|born on||25 June 1926 at 20:23 (= 8:23 PM )|
|Place||Klagenfurt, Austria, 46n37, 14e18|
|Timezone||MET h1e (is standard time)|
|Astrology data||03°27' 02°26 Asc. 10°34'|
Austrian poet and author whose literary work focuses on themes like personal boundaries, establishment of the truth, and philosophy of language, the latter in the tradition of Austrian philosopher Ludwig Wittgenstein. Many of her prose works represent the struggles of women to survive and to find a voice in post-war society. She also addresses the histories of imperialism and fascism, in particular, the persistence of imperialist ideas in the present.
She studied philosophy, psychology, German philology, and law at the universities of Innsbruck, Graz, and Vienna. In 1949, she received her Doctor of Philosophy from the University of Vienna with her dissertation titled "The Critical Reception of the Existential Philosophy of Martin Heidegger".
After graduating, Bachmann worked as a scriptwriter and editor at the Allied radio station Rot-Weiss-Rot, a job that enabled her to obtain an overview of contemporary literature and also supplied her with a decent income, making possible proper literary work. Furthermore, her first radio dramas were published by the station. Her literary career was enhanced by contact with Hans Weigel (littérateur and sponsor of young post-war literature) and the legendary literary circle known as Gruppe 47, whose members also included Ilse Aichinger, Paul Celan, Heinrich Böll, Marcel Reich-Ranicki and Günter Grass.
In 1953, she moved to Rome, Italy, where she spent the large part of the following years working on poems, essays and short stories as well as opera libretti in collaboration with Hans Werner Henze, which soon brought with them international fame and numerous awards. Her relationship with the Swiss author Max Frisch (1911–1991) influenced the depiction of the second protagonist in Frisch's 1964 novel Gantenbein upon her. His infidelity, and their separation in 1962, had a deep impact on Bachmann.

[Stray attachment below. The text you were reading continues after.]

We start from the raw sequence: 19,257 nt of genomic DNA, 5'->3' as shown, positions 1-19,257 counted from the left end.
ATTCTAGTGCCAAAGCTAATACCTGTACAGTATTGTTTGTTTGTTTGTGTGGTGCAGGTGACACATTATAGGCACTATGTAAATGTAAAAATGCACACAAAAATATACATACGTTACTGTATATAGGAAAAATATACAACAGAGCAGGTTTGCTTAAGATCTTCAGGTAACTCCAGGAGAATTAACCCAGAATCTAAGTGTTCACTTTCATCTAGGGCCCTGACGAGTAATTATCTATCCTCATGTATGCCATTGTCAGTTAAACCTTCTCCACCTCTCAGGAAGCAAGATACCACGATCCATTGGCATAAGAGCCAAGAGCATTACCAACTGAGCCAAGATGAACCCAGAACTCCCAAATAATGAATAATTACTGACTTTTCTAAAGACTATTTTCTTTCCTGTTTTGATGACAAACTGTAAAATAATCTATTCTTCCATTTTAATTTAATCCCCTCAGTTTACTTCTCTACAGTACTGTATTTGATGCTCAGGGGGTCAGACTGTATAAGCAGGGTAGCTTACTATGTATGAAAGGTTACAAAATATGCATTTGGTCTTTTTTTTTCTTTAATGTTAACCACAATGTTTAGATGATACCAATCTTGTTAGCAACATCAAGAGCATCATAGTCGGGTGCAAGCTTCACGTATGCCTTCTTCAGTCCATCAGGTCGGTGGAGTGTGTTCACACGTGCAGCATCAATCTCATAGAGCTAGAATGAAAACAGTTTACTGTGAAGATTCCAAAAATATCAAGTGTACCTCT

On the night of 25/26 September 1973 a fire occurred in her bedroom, and she was taken to the Roman Sant' Eugenio hospital for treatment. (Local police concluded that the blaze was caused by a cigarette.) During her stay, she experienced withdrawal symptoms complicated from barbiturate substance abuse. The doctors treating her were not aware of this habit, and it may have contributed to her subsequent death on 17 October 1973 at age 47.
- lover relationship with Frisch, Max (born 15 May 1911). Notes: ended difficult for her in 1962
Taeger Lexikon quotes Niehenke, B.R.
- Traits : Mind : Education extensive (PhD)
- Diagnoses : Body Part Problems : Accident/Injury (Fire fatality)
- Personal : Religion/Spirituality : Philosopher/ Humanist
- Personal : Death : Unusual (Burned to death)
- Vocation : Writers : Columnist/ journalist
- Vocation : Writers : Poet